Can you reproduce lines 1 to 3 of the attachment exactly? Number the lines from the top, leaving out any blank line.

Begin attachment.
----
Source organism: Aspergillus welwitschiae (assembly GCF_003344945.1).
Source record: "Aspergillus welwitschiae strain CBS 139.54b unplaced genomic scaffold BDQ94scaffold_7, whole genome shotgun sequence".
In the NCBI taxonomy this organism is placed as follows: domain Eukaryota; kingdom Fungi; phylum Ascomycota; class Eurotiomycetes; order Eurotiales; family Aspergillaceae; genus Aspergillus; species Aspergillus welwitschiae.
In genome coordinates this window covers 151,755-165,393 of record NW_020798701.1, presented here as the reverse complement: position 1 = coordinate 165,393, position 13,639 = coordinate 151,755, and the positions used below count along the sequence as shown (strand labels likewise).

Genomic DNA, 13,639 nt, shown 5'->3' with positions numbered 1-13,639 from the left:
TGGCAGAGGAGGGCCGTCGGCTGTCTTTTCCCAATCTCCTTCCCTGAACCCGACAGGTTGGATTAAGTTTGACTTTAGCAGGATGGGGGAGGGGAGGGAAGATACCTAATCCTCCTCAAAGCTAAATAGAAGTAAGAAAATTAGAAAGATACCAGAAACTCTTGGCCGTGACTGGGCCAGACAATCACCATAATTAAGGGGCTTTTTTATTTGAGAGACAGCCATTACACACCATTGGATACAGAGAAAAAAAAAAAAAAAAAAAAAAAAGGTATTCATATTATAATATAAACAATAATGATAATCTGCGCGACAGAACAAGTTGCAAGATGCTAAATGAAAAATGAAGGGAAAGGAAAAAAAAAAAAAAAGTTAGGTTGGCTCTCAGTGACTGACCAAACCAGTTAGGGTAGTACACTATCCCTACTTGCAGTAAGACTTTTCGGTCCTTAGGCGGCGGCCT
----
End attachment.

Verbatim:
Source organism: Aspergillus welwitschiae (assembly GCF_003344945.1).
Source record: "Aspergillus welwitschiae strain CBS 139.54b unplaced genomic scaffold BDQ94scaffold_7, whole genome shotgun sequence".
In the NCBI taxonomy this organism is placed as follows: domain Eukaryota; kingdom Fungi; phylum Ascomycota; class Eurotiomycetes; order Eurotiales; family Aspergillaceae; genus Aspergillus; species Aspergillus welwitschiae.